They don’t know how it approached the city without being detected.It avoided being seen from the coast all the way inland. Through rivers and tributaries and across Ducies and Baronies. It was already on the walls, and out of the reach of cannons, before the garrison realized what was happening.
The creature was unknown to the scholars and scientists of the City of Soeur Perdue, The Lost Sister. Neither crocodilian, serpentine or dragonoid. Eight squat legs on a long scaled body, a long snapping head with fibrous crests and fangs dripping in hissing venom.
The Franco Poet, Leyel, leaned back. He sat in a small off street diner. The mahogany walls dressed in antique paintings. Leyel was no reporter, the facts he had were second-hand and likely to be inaccurate.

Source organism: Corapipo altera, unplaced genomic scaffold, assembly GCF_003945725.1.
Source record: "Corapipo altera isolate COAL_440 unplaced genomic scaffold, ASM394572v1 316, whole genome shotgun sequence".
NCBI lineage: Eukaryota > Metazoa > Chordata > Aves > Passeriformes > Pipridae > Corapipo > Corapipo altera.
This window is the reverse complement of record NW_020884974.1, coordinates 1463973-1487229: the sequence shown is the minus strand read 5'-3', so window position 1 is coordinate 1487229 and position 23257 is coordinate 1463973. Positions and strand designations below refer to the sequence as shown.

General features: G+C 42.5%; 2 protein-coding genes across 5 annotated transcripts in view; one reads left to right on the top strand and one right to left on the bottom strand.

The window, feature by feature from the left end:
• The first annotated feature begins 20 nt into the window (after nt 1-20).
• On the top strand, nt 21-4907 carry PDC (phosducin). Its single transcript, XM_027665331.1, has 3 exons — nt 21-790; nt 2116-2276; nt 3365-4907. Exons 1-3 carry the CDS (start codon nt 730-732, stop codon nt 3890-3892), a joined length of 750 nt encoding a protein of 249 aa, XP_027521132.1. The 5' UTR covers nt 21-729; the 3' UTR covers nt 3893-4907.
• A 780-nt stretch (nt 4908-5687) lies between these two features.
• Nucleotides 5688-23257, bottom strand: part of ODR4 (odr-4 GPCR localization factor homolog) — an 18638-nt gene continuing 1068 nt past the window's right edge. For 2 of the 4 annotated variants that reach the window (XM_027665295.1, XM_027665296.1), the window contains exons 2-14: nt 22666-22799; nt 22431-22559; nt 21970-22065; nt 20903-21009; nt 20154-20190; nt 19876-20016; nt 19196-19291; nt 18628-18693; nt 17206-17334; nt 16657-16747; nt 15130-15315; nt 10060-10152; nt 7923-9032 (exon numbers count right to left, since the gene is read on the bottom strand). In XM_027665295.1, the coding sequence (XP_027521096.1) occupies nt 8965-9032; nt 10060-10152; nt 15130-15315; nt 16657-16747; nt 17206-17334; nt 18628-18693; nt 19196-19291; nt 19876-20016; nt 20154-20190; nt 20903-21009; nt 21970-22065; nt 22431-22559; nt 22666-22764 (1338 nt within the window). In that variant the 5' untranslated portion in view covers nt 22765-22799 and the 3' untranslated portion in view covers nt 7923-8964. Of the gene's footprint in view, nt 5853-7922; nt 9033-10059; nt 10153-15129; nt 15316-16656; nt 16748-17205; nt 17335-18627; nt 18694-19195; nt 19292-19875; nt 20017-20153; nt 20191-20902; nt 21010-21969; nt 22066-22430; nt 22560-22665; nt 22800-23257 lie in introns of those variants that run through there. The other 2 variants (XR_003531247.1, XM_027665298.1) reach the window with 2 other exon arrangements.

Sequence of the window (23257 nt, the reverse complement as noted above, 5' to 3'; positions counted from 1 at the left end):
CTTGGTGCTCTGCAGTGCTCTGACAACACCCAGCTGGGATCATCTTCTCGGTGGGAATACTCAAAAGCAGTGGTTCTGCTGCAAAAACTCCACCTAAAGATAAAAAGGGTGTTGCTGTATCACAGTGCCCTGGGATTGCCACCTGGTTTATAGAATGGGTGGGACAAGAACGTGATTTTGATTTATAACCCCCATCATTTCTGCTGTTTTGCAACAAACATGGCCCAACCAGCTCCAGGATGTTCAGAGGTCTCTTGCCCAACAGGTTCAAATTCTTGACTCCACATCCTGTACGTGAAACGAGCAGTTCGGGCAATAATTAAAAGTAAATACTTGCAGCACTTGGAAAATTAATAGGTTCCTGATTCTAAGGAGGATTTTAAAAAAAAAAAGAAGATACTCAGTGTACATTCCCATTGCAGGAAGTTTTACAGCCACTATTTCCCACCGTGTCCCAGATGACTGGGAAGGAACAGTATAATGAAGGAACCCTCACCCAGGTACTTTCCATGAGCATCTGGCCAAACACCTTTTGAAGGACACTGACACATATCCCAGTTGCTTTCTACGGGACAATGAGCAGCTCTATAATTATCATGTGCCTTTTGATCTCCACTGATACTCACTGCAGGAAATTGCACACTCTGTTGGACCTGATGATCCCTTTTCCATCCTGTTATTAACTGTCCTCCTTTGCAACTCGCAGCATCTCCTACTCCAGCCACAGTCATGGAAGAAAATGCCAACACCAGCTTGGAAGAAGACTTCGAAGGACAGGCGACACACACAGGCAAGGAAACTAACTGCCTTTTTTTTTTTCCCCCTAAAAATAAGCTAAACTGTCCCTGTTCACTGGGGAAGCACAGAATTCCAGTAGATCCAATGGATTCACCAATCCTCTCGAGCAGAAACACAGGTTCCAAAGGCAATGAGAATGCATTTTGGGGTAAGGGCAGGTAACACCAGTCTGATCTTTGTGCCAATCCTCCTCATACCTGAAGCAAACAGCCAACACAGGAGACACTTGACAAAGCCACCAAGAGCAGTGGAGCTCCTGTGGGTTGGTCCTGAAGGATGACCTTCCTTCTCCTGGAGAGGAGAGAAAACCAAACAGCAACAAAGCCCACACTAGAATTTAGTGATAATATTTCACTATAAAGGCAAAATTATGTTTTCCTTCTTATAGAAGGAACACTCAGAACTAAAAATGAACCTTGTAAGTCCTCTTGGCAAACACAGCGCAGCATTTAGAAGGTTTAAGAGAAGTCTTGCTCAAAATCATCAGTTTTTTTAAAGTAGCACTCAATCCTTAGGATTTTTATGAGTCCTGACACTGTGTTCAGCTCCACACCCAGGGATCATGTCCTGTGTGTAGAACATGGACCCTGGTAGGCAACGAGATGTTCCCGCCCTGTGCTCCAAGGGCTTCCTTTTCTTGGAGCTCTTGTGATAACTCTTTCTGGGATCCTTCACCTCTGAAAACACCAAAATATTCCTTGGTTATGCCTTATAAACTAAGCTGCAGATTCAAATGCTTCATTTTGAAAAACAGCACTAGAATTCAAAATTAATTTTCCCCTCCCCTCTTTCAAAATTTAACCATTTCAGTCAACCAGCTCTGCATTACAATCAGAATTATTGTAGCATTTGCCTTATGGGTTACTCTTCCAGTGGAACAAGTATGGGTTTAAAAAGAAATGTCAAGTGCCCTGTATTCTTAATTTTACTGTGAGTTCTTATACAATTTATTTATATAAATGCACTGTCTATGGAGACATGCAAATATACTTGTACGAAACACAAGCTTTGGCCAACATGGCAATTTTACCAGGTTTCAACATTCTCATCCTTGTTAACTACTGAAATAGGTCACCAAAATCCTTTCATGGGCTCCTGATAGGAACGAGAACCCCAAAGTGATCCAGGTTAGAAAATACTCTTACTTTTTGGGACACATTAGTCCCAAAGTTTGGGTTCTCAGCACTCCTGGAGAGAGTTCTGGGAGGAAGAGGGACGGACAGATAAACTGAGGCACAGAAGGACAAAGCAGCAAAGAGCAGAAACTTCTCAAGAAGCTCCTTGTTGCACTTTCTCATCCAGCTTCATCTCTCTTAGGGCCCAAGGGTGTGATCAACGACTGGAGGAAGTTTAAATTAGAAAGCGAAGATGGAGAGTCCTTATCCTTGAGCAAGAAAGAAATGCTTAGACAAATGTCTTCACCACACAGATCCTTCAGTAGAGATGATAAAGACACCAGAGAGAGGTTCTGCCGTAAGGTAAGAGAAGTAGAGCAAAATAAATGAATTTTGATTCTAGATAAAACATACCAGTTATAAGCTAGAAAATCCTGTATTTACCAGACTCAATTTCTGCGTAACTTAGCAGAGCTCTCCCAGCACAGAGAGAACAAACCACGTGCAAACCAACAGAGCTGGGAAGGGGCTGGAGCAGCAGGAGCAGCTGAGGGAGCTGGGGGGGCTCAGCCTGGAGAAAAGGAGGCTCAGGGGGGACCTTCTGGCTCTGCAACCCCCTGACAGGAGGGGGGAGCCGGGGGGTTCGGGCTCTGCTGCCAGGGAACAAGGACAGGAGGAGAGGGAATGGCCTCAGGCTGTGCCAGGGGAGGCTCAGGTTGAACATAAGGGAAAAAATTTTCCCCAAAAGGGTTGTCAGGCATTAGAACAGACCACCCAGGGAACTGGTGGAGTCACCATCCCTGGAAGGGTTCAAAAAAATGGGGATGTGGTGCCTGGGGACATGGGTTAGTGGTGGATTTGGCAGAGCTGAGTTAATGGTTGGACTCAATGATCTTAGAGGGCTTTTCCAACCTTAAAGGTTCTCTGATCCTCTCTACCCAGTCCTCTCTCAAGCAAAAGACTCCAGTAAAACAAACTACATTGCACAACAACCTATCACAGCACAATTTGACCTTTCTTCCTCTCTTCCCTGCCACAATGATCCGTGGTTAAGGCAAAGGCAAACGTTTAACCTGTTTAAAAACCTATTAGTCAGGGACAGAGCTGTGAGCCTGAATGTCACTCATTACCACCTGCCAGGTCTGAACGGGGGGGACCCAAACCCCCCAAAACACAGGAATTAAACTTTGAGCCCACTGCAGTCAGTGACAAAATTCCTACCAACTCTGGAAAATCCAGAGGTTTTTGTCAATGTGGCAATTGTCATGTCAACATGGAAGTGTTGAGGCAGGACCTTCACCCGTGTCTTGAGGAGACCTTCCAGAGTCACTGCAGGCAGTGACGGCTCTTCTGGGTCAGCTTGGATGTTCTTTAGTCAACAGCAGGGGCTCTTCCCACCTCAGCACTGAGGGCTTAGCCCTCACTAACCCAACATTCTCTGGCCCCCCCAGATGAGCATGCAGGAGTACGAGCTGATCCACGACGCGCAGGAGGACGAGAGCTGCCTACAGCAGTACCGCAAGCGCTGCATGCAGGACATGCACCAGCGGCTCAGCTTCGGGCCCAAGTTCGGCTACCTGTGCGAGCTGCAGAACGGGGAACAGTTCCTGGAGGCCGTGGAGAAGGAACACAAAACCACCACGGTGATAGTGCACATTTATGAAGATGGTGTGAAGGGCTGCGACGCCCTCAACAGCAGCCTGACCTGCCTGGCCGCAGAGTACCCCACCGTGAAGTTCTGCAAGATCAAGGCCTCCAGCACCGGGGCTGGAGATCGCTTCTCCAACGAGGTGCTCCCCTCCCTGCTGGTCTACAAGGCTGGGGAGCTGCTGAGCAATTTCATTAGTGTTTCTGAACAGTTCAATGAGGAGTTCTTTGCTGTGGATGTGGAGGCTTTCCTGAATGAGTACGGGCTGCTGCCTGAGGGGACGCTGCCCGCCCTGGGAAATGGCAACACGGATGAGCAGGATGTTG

He was a poet. Everything he touched had an air of theatrics and pretension. It didn’t matter. He would say what he had to.
A beast from the south pushed far off course for some unknown reason. Some say the warming of the climate changing, others say a curse, others say it was called by the catacomb cults. In any case, Franco couldn’t even pronounce its traditional Maya name.
A truck bustled by on the cobblestone street. The tall waitress placed a cup of tea for the poet. She had big blue eyes and a white frilled blouse.
The beast slunk over the walls, just as the garrison sounded the alarm, and dove into the Studio District. The beast tore through a theater, a gallery, three stores and a housing block before it was slain by the authorities.
The Knights and Slayers drank themselves into a victorious hangover.
It had been too late for the District. It had been too late for the apartment block. It had been too late for my wife, Catrin.
He slammed his pen deep into the paper, ink bleeding into the page.